2014 COHORT DEFAULT RATES RELEASED

On September 25, 2017, the Official Cohort Default Rates were released for the 2014 Fiscal Year. For the first time in several years, the national default rate has risen to more than 11.5%. According to Federal Student Aid’s National Default Briefing the 2014 Cohort Default Rate is over 18% at Public Colleges with programs less than 4 years, followed by For-profits schools at 15.5%. Public and Private Nonprofit institutions still have the lowest Cohort Default Rates, roughly 7.5%.

The official Three-Year rates were sent to all schools via their Student Aid Internet Gateway (SAIG) mailbox. Federal Student Aid’s Operations Performance Management Services calculates the rates which measure the ratio of students who enter repayment during a cohort year and who later default on those loans. Since the data isn’t always right, schools have the ability to challenge and appeal their Cohort Default Rate calculation to have their rates adjusted.

The Fiscal Year 2014 Three-Year Cohort Default Rate is calculated by dividing the number of borrowers who entered repayment in 2014 by the number of borrowers who entered repayment in 2014 and defaulted in 2014, 2015 or 2016. A school with a high default rate will face sanctions and may lose its eligibility to participate in Federal Student Aid Programs or expand their scope of participation with ED.  Schools with Three-year CDRs of 30% or greater for three consecutive years or with CDRs greater than 40% for one year are subject to federal sanctions.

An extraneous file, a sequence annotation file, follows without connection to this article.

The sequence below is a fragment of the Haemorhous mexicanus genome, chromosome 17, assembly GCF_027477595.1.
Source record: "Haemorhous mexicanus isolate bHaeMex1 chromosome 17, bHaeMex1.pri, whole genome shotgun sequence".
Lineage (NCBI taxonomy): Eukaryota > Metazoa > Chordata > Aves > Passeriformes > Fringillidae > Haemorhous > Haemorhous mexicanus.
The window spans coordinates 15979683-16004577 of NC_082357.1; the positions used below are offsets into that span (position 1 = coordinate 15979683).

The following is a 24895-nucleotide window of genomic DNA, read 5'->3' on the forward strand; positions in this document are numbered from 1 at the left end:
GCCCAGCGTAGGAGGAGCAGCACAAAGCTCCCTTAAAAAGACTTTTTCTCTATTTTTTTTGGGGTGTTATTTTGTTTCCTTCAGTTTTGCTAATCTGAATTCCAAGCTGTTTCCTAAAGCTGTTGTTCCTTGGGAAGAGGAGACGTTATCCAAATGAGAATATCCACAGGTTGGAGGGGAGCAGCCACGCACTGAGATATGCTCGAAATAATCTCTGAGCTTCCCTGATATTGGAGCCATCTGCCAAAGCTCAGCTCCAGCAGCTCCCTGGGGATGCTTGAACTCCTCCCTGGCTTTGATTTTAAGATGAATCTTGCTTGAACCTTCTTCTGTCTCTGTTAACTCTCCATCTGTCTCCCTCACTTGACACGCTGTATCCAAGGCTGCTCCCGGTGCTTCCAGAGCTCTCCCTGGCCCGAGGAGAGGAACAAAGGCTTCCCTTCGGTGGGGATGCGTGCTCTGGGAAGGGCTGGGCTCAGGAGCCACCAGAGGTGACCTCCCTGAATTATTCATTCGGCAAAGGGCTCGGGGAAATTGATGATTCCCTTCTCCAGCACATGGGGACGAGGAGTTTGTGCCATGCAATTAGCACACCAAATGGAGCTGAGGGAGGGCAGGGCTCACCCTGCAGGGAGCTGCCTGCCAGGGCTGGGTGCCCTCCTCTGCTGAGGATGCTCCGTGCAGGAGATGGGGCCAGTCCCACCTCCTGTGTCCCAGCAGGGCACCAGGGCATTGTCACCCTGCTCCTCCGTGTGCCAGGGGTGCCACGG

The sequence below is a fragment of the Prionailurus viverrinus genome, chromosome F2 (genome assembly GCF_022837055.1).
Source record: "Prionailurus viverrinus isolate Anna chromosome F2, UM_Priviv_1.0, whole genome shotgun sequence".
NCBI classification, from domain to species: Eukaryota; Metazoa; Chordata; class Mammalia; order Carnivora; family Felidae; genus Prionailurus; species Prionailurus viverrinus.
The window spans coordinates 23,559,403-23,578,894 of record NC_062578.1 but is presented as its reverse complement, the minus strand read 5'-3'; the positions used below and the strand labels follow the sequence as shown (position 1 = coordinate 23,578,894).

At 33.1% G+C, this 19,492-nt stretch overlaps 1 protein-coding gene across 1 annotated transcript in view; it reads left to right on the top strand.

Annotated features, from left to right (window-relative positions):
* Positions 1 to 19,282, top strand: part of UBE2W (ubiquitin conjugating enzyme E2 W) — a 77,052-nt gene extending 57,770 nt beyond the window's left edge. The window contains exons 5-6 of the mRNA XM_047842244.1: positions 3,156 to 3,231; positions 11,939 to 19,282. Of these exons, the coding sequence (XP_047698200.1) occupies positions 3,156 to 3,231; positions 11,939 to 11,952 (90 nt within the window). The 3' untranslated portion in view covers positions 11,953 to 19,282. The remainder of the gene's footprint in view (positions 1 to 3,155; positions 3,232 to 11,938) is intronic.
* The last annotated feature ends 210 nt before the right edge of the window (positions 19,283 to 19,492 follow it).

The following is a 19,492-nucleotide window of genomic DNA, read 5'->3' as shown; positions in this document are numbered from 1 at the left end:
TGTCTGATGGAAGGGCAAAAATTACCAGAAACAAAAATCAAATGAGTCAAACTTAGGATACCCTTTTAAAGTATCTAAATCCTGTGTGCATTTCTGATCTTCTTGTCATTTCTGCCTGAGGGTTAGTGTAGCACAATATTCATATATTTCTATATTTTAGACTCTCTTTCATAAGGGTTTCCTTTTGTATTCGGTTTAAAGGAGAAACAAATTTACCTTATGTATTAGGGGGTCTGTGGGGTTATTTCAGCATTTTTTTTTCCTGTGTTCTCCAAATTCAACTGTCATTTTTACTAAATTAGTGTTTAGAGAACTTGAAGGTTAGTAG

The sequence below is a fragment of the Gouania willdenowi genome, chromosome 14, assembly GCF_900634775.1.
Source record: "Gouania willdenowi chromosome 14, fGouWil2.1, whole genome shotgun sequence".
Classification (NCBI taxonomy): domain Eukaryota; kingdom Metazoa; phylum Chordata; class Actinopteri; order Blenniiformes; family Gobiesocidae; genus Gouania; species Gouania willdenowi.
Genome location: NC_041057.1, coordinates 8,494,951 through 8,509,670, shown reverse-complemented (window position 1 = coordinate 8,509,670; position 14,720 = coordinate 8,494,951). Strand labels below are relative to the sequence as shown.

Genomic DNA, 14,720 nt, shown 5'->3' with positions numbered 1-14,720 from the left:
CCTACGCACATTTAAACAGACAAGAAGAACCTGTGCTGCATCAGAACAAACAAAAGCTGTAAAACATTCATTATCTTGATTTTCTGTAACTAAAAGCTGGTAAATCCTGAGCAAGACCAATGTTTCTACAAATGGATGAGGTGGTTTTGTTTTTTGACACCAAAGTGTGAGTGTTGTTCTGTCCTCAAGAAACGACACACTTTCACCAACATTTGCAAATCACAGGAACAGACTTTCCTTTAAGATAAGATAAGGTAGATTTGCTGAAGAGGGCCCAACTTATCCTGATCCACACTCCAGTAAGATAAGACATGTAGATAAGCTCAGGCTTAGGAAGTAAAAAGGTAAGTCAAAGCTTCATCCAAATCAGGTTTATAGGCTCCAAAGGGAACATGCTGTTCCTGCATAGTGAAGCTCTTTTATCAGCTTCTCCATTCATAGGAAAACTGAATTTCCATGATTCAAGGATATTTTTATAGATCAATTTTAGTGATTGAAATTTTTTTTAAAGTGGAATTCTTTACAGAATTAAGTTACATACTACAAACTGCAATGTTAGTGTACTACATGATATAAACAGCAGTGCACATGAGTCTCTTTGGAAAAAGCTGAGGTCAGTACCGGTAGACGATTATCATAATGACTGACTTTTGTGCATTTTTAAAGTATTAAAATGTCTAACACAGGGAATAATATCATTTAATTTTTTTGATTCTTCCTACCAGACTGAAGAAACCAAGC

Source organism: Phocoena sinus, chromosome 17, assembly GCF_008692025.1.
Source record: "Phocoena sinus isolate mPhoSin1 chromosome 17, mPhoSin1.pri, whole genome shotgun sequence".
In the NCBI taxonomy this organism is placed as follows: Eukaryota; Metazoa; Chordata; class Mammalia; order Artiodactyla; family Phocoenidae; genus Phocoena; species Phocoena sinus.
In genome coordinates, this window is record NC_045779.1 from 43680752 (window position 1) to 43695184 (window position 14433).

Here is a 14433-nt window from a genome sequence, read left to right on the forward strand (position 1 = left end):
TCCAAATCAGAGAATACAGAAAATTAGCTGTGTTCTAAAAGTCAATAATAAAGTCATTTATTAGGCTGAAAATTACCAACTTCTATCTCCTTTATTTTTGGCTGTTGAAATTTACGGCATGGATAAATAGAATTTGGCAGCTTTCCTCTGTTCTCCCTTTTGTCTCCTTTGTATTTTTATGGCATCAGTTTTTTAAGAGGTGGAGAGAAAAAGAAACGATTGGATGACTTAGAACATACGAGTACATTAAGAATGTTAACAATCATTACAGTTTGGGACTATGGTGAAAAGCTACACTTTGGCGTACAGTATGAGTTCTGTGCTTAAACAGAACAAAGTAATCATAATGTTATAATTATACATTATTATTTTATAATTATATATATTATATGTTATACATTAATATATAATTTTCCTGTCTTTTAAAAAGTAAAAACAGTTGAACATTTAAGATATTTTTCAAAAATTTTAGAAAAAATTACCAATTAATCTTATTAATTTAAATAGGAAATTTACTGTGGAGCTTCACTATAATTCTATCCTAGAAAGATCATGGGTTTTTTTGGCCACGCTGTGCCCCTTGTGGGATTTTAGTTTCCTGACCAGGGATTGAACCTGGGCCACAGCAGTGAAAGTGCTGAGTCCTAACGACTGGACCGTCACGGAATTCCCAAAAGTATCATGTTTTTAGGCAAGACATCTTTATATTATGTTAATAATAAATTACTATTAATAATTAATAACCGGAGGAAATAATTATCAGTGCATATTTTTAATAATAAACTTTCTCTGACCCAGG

Nearly fifty institutions with at least one year of cohort default rates over 30% will be required to submit a formal default management plan to ED. High cohort default rates are also a trigger for program reviews and can lead to heightened cash monitoring.  According to the National Association of Financial Aid Administrators, “This year, ten institutions may lose Title IV eligibility for high default rates”.

Higher Ed Executives Cohort Default Rate
This year ten schools will lose access to Title IV Federal Student Aid Funding due to having high Cohort Default Rates of over 40 percent.